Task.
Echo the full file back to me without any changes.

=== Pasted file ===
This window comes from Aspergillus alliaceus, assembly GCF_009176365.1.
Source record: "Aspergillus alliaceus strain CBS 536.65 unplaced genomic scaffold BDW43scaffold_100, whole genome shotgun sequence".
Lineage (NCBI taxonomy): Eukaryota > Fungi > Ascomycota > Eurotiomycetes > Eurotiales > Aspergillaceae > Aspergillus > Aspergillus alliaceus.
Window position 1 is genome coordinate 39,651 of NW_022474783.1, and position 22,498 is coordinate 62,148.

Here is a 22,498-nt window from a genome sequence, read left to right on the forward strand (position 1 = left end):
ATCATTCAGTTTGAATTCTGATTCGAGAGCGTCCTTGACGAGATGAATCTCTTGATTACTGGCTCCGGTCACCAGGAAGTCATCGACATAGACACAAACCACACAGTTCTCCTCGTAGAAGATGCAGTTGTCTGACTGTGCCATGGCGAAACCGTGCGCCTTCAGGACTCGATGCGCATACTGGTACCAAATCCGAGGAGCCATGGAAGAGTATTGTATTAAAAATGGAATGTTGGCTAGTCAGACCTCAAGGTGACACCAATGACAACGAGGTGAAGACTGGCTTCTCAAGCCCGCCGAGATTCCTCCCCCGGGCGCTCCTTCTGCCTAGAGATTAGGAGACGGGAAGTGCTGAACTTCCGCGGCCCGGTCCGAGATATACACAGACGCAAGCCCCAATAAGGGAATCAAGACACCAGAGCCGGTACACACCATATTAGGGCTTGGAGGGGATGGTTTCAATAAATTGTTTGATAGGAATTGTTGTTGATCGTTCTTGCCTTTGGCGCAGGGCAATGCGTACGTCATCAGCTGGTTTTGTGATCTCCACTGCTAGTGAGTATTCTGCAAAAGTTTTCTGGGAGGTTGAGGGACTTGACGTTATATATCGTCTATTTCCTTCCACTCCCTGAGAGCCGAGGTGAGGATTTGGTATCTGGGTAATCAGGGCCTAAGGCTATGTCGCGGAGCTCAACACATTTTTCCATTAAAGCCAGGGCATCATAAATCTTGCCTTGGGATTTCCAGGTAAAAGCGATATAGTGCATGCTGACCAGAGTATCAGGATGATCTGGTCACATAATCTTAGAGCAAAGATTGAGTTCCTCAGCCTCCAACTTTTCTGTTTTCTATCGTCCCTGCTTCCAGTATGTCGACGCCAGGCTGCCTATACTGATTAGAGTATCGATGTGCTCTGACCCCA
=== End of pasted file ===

This window comes from Aspergillus alliaceus, assembly GCF_009176365.1.
Source record: "Aspergillus alliaceus strain CBS 536.65 unplaced genomic scaffold BDW43scaffold_100, whole genome shotgun sequence".
Lineage (NCBI taxonomy): Eukaryota > Fungi > Ascomycota > Eurotiomycetes > Eurotiales > Aspergillaceae > Aspergillus > Aspergillus alliaceus.
Window position 1 is genome coordinate 39,651 of NW_022474783.1, and position 22,498 is coordinate 62,148.

Here is a 22,498-nt window from a genome sequence, read left to right on the forward strand (position 1 = left end):
ATCATTCAGTTTGAATTCTGATTCGAGAGCGTCCTTGACGAGATGAATCTCTTGATTACTGGCTCCGGTCACCAGGAAGTCATCGACATAGACACAAACCACACAGTTCTCCTCGTAGAAGATGCAGTTGTCTGACTGTGCCATGGCGAAACCGTGCGCCTTCAGGACTCGATGCGCATACTGGTACCAAATCCGAGGAGCCATGGAAGAGTATTGTATTAAAAATGGAATGTTGGCTAGTCAGACCTCAAGGTGACACCAATGACAACGAGGTGAAGACTGGCTTCTCAAGCCCGCCGAGATTCCTCCCCCGGGCGCTCCTTCTGCCTAGAGATTAGGAGACGGGAAGTGCTGAACTTCCGCGGCCCGGTCCGAGATATACACAGACGCAAGCCCCAATAAGGGAATCAAGACACCAGAGCCGGTACACACCATATTAGGGCTTGGAGGGGATGGTTTCAATAAATTGTTTGATAGGAATTGTTGTTGATCGTTCTTGCCTTTGGCGCAGGGCAATGCGTACGTCATCAGCTGGTTTTGTGATCTCCACTGCTAGTGAGTATTCTGCAAAAGTTTTCTGGGAGGTTGAGGGACTTGACGTTATATATCGTCTATTTCCTTCCACTCCCTGAGAGCCGAGGTGAGGATTTGGTATCTGGGTAATCAGGGCCTAAGGCTATGTCGCGGAGCTCAACACATTTTTCCATTAAAGCCAGGGCATCATAAATCTTGCCTTGGGATTTCCAGGTAAAAGCGATATAGTGCATGCTGACCAGAGTATCAGGATGATCTGGTCACATAATCTTAGAGCAAAGATTGAGTTCCTCAGCCTCCAACTTTTCTGTTTTCTATCGTCCCTGCTTCCAGTATGTCGACGCCAGGCTGCCTATACTGATTAGAGTATCGATGTGCTCTGACCCCA